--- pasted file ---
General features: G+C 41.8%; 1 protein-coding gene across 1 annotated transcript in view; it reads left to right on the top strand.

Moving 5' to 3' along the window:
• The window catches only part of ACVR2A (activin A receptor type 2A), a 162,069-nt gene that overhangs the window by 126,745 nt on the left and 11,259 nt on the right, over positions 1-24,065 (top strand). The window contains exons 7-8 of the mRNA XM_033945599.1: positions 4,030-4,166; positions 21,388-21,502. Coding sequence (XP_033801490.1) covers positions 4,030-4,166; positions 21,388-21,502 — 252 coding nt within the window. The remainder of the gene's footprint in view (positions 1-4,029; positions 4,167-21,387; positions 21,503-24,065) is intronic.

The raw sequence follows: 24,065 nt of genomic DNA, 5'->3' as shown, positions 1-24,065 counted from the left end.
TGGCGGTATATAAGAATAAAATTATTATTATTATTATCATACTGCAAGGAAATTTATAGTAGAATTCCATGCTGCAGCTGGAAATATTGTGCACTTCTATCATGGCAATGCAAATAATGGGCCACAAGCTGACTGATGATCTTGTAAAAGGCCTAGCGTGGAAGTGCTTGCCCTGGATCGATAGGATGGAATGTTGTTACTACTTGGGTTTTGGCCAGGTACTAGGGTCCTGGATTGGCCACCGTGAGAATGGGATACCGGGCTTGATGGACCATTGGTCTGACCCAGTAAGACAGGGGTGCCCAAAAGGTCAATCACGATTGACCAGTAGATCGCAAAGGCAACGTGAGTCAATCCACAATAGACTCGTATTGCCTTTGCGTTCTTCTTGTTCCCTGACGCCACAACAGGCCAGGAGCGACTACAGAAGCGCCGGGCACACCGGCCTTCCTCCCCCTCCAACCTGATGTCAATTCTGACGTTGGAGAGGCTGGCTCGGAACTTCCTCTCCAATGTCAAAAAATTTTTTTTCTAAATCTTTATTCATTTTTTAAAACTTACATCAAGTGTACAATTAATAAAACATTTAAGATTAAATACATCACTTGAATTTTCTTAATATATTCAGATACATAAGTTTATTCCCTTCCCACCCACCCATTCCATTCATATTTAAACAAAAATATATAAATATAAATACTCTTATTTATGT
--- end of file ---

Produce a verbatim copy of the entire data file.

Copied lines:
General features: G+C 41.8%; 1 protein-coding gene across 1 annotated transcript in view; it reads left to right on the top strand.

Moving 5' to 3' along the window:
• The window catches only part of ACVR2A (activin A receptor type 2A), a 162,069-nt gene that overhangs the window by 126,745 nt on the left and 11,259 nt on the right, over positions 1-24,065 (top strand). The window contains exons 7-8 of the mRNA XM_033945599.1: positions 4,030-4,166; positions 21,388-21,502. Coding sequence (XP_033801490.1) covers positions 4,030-4,166; positions 21,388-21,502 — 252 coding nt within the window. The remainder of the gene's footprint in view (positions 1-4,029; positions 4,167-21,387; positions 21,503-24,065) is intronic.

The raw sequence follows: 24,065 nt of genomic DNA, 5'->3' as shown, positions 1-24,065 counted from the left end.
TGGCGGTATATAAGAATAAAATTATTATTATTATTATCATACTGCAAGGAAATTTATAGTAGAATTCCATGCTGCAGCTGGAAATATTGTGCACTTCTATCATGGCAATGCAAATAATGGGCCACAAGCTGACTGATGATCTTGTAAAAGGCCTAGCGTGGAAGTGCTTGCCCTGGATCGATAGGATGGAATGTTGTTACTACTTGGGTTTTGGCCAGGTACTAGGGTCCTGGATTGGCCACCGTGAGAATGGGATACCGGGCTTGATGGACCATTGGTCTGACCCAGTAAGACAGGGGTGCCCAAAAGGTCAATCACGATTGACCAGTAGATCGCAAAGGCAACGTGAGTCAATCCACAATAGACTCGTATTGCCTTTGCGTTCTTCTTGTTCCCTGACGCCACAACAGGCCAGGAGCGACTACAGAAGCGCCGGGCACACCGGCCTTCCTCCCCCTCCAACCTGATGTCAATTCTGACGTTGGAGAGGCTGGCTCGGAACTTCCTCTCCAATGTCAAAAAATTTTTTTTCTAAATCTTTATTCATTTTTTAAAACTTACATCAAGTGTACAATTAATAAAACATTTAAGATTAAATACATCACTTGAATTTTCTTAATATATTCAGATACATAAGTTTATTCCCTTCCCACCCACCCATTCCATTCATATTTAAACAAAAATATATAAATATAAATACTCTTATTTATGT